Later, as I cycled along the quiet roads, I thought about the encounter on the bridge and the way in which we Irish use our words.  We often describe the dialogue from the film The Quiet Man as “stage Irish”. The actor Barry Fitzgerald was a master at this. We like to think this is some kind of made-up way of speaking, especially when we hear it from others. In reality, it’s quite close and our quirky idioms are still in use in our everyday speech.

A statue of John Wayne and Maureen O'Hara, from the Quiet Man.

A statue of John Wayne and Maureen O'Hara, from the Quiet Man.

Much of the influence of so-called Hiberno-English comes from its direct reference to the Irish language. There is no word for “have” in Irish as in “I have cycled from Cong”. We tend to use phrases like “I’m after cycling from Cong”. This can sound odd to outsiders especially when it’s bundled in an expression like “Amn’t I only after closing the door with my key inside.” This might be followed up with “What kind of an eejitt am I?” If you need to decode that, imagine how it sounds to be called an “idiot” when your only language is Irish. 

We certainly have a way with words. One of our favorite tricks is to pose questions in their negative form. At breakfast, the woman of the house asked “You wouldn’t like another cup of tea. Would you?” This particular way of asking questions also stems from Irish. There is no word that simply translates as “yes” in the Gaelic language. Instead, we use terms like “it is” or “I will” to signify agreement. So, the best way to pose a question would be to invite such a response. Wouldn’t it now? 

My thoughts on the nature of our language accompanied me as I passed through Clonbur and headed out along the banks of Lough Mask. Just as the rambling county boundary leads to colorful displays of dual identity so too the flags of the past are still in evidence in our language. 

Entering Clonbur.

Entering Clonbur.

Not far from this area in the 19th century, there was a notorious landlord who was shunned by the locals on account of mistreating his tenants. The name of Boycott is still synonymous with the act of ostracising an individual. 

As I cycled alone in the wonderful landscape my head was flooded with some of the words and phrases, we keep to ourselves. Fellow Dubliners might refer to country people as “culchies” which is a derivation from the Irish name given to Mayo town Kiltimagh. The favor would be returned with interest as the “jackeens who do be here of a summer are awful clots altogether”. There’s also the name of the town of Claremorris in Mayo, which some local wit appropriated as a love song to his darling muse Clare Morris!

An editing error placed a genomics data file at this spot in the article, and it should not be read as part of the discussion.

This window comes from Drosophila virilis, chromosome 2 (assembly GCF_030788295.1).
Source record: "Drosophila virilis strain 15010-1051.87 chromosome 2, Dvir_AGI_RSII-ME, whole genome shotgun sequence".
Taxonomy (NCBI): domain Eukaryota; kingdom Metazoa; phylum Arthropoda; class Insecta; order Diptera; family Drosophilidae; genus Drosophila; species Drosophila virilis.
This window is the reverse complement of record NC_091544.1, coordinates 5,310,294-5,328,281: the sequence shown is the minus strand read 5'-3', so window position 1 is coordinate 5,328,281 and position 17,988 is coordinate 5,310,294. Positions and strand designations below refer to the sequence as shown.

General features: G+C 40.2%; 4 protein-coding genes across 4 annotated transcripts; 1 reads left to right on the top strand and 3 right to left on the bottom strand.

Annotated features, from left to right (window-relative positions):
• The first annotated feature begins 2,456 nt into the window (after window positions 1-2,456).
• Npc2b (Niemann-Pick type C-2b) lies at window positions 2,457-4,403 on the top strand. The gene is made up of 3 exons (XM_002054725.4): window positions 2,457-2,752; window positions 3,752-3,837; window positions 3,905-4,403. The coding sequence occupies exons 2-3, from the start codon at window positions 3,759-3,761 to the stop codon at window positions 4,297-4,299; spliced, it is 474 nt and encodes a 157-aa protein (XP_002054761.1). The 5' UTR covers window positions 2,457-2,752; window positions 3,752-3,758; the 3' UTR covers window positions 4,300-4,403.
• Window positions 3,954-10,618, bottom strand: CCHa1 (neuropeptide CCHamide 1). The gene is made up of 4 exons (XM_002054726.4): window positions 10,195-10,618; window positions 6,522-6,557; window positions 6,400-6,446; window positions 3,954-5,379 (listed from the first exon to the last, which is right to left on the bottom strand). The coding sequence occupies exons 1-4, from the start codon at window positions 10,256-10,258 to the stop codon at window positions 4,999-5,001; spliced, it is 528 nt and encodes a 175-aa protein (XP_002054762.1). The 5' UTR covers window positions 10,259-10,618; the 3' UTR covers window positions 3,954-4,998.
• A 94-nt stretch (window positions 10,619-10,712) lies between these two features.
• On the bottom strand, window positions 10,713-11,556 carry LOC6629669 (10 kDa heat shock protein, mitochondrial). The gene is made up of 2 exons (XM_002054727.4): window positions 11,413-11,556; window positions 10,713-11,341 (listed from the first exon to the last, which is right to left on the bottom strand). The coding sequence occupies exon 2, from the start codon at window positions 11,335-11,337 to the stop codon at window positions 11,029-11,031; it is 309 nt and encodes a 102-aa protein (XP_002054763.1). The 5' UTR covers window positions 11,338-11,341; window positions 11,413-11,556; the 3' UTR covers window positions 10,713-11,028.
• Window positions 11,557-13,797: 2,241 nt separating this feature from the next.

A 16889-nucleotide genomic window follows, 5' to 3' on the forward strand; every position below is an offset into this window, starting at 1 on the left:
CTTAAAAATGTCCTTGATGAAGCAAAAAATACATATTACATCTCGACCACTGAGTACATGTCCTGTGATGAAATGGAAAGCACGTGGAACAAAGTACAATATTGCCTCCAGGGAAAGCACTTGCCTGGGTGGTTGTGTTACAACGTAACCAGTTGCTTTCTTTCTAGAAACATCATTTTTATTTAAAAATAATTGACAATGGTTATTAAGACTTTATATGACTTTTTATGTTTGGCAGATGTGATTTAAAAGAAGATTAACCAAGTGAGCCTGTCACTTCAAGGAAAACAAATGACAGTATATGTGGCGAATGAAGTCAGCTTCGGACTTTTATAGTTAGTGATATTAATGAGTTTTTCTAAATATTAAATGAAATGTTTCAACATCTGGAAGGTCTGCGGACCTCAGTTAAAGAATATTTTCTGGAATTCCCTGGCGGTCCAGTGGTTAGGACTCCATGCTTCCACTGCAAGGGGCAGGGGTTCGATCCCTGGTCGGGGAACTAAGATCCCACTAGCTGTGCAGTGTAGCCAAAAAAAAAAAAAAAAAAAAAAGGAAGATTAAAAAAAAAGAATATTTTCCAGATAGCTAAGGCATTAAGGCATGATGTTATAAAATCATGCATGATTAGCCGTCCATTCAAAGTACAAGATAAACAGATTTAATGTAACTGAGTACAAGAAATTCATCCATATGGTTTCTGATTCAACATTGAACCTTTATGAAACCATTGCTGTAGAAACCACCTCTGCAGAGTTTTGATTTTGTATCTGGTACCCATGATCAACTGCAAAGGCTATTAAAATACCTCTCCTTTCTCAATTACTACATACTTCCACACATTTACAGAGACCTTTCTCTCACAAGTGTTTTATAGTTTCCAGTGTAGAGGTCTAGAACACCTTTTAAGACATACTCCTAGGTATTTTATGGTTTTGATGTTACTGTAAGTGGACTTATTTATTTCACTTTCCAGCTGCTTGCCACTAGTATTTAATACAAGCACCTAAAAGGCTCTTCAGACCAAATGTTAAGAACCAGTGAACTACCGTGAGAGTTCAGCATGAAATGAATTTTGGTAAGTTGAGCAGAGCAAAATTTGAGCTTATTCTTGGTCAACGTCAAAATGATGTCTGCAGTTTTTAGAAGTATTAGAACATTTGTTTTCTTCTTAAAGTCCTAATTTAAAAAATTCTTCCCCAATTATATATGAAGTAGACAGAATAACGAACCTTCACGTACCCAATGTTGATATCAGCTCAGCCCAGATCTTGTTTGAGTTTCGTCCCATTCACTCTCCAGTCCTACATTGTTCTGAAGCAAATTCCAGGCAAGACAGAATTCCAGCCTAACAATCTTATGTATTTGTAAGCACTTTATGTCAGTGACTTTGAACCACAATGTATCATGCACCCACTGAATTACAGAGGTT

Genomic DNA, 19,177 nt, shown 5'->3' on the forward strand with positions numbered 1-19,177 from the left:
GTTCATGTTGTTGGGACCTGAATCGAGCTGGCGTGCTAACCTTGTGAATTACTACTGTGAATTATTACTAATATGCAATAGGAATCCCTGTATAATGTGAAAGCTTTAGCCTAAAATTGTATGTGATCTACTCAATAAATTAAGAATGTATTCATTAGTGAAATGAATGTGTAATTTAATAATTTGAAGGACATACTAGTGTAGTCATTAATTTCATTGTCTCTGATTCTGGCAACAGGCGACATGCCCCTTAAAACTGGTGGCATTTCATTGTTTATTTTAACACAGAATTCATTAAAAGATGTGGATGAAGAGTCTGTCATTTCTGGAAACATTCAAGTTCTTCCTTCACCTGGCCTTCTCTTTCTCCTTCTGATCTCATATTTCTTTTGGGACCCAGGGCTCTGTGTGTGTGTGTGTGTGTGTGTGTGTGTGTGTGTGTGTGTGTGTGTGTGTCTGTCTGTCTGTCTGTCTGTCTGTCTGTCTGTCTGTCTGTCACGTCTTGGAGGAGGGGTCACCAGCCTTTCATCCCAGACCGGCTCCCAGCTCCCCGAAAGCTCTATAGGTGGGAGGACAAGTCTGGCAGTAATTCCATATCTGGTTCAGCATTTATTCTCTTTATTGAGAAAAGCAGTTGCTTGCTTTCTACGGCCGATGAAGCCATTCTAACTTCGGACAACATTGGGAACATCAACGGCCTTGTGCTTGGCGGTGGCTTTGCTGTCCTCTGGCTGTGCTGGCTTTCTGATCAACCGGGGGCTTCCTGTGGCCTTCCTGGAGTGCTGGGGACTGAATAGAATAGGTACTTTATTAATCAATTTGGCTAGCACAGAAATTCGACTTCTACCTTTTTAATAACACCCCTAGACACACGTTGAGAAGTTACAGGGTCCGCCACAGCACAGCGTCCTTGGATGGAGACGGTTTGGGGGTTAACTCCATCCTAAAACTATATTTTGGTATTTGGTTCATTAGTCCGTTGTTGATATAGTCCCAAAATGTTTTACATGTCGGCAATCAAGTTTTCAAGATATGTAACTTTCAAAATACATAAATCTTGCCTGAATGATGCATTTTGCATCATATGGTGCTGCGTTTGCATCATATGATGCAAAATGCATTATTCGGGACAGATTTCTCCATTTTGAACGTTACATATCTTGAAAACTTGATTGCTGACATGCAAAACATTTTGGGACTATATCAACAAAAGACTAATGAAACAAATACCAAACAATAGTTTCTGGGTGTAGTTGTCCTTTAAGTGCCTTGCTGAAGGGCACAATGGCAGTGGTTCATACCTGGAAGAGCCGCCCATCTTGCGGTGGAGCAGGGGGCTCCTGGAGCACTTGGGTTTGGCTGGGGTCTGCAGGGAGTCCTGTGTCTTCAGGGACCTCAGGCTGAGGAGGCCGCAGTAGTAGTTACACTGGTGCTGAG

Well, it wasn’t long before I was skirting the shores and admiring the magnificent views around Lough Na Fooey. If you ever decide to journey in these parts you should make it your business to seek out this lake. It’s a bit out of the way,  the roads are quiet and narrow but the scenery is wonderful. 

Lough Na Fooey.

Lough Na Fooey.

At the end of the lake there was a hill to climb and although it took some effort, the satisfaction of looking back along the mountains and the tranquil lake made it worthwhile. My journey onwards to Lennaun was just as pleasant. There’s a lot to be said for taking it slowly and thinking as you go. 

One final thought about our language is our tendency to use reflexive terms such as I “often do myself”. A person might call to a house and ask, “is himself about?” This is a useful quality in a language as its handy for inner dialogue and imagination. So, there I was again on the bridge in Cong, and I said, “Is that yourself Barry, the narrator from The Quiet Man?” “Well you’d be thinking that wouldn’t ye but then again you might be imagining it was me, myself, when it was you, yourself all along!”

* This article was originally published in our sister publication, Ireland of the Welcomes magazine. Subscribe to the bi-monthly print magazine here. *